“If Liverpool make it to the final of the Champions League they will end up playing every game in every competition they entered this season,” explains Niall Carey. “Has any other team managed this feat before?”
This has happened more often than we realised. Let’s start with a heartbreaking example from the north-east. “In the 1996-97 season, Middlesbrough reached (and lost) the final of both the League Cup (after a replay) and the FA Cup and were relegated from the Premier League,” writes Paul Brack, a single tear rolling solemnly down his cheek. “They hadn’t qualified for Europe, so they played every game in every competition they entered.”
Boro played 54 games in all: 38 in the league, seven in the FA Cup and nine in the League Cup. Alas, a match Boro originally didn’t play – away to Blackburn in the Premier League – ultimately led to them being relegated.
If Liverpool do play every game this season, they will be following in the weary footsteps of their treble-winning team of 2000-01. “Liverpool reached the final of the FA Cup, League Cup and Uefa Cup, winning each competition,” writes Steve Williams. They played 63 times that season: 38 in the Premier League, six each in the FA and League Cups and 13 in the Uefa Cup.
From Liverpool to the Lisbon Lions. As Iain Pearson (and others) points out, Celtic won an unprecedented quintuple in 1966-67. They won Division One (34 games), the Scottish Cup (six games, including one replay), the League Cup (10 games), the Glasgow Cup (three) and, most magically of all, the European Cup (nine). That’s 62 games. For the record, they won 51, lost only three and scored a preposterous 196 goals.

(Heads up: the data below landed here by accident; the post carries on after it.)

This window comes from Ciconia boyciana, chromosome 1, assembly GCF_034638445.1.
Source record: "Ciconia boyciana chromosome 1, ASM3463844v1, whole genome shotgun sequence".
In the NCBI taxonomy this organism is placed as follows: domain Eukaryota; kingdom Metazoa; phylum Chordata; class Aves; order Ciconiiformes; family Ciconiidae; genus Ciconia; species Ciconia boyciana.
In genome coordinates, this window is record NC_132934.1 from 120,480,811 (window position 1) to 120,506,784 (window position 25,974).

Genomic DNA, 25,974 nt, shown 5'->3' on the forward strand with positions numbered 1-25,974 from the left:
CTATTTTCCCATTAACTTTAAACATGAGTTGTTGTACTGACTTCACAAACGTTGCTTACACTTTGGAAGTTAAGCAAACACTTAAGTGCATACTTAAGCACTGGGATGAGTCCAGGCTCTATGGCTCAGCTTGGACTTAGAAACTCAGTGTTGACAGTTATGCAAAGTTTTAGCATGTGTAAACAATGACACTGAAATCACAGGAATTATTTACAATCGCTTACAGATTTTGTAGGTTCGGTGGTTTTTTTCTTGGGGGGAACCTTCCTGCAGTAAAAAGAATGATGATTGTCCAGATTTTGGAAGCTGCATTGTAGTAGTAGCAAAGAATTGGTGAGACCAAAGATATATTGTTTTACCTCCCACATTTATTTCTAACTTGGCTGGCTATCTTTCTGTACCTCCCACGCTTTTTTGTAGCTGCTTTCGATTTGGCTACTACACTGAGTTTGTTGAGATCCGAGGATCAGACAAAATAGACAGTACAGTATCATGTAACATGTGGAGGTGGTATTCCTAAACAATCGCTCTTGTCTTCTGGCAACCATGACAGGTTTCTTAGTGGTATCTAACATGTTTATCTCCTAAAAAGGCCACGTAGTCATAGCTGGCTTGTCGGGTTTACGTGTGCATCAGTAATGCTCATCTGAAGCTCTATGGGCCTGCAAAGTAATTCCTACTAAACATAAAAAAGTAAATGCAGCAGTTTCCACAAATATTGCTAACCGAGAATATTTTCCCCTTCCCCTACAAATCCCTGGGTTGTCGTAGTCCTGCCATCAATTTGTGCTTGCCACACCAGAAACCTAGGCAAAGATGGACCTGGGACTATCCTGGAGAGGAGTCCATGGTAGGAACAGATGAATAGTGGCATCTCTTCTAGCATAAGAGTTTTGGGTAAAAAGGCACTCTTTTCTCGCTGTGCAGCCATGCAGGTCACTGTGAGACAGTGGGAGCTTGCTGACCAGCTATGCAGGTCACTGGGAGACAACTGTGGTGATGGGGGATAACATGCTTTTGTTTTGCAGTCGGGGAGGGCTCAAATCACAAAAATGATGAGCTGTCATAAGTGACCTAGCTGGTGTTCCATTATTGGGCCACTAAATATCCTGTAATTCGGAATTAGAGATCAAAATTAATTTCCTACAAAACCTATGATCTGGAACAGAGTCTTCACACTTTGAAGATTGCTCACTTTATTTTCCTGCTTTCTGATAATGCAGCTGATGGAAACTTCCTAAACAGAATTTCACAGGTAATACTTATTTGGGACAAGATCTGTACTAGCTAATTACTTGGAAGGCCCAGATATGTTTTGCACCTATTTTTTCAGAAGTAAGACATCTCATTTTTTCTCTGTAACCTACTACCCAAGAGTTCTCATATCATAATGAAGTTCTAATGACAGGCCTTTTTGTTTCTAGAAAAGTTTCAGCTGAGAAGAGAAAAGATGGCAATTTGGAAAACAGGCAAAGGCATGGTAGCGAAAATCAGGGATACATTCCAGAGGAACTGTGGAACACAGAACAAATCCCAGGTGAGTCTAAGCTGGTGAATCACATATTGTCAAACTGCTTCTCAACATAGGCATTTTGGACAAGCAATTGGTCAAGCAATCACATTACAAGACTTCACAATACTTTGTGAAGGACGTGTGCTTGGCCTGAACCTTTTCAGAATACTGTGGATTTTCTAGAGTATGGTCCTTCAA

Celtic have a link of sorts to our next answer – the Porto side that beat them in the fractious Uefa Cup final of 2002-03. “In two consecutive seasons (2002-04), Porto played every game in every competition they entered,” writes Alan Gomes. “These were the José Mourinho years: Porto reached the Portuguese cup final in both seasons, plus the 2003 Uefa Cup and the 2004 Champions League finals. Tired legs weren’t too much of an issue for them: except for one of the domestic cup finals, Porto won all those competitions and the Portuguese league in both years as well.”